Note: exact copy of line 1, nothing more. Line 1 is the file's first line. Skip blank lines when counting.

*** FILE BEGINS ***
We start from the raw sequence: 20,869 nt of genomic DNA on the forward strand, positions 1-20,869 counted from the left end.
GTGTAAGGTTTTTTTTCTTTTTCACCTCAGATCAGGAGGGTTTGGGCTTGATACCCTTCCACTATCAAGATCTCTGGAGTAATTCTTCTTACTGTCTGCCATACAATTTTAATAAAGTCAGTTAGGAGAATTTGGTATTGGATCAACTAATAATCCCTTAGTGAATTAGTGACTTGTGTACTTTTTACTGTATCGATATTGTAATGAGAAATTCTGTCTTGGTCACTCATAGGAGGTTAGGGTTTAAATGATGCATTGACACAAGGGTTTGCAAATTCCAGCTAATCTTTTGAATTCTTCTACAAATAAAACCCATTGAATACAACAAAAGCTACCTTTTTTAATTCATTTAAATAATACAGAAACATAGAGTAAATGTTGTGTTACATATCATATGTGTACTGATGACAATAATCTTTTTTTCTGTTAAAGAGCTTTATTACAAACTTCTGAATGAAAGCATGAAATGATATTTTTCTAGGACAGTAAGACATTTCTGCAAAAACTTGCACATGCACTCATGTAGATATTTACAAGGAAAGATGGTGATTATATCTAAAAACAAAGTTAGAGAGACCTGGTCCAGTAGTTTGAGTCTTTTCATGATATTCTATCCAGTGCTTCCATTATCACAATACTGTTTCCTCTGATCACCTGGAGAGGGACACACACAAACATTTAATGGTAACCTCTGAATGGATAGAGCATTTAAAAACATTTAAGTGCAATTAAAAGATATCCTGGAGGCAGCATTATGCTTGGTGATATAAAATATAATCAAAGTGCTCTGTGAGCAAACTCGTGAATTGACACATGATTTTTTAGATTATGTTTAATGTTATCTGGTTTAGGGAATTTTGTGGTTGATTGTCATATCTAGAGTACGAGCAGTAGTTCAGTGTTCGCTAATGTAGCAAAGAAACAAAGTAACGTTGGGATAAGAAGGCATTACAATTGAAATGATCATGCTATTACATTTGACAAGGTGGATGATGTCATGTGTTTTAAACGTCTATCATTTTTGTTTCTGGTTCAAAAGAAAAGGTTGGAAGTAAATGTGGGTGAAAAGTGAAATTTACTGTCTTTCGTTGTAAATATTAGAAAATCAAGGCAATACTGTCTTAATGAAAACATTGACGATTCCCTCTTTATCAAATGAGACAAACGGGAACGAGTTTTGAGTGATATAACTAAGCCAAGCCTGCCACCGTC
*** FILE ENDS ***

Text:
We start from the raw sequence: 20,869 nt of genomic DNA on the forward strand, positions 1-20,869 counted from the left end.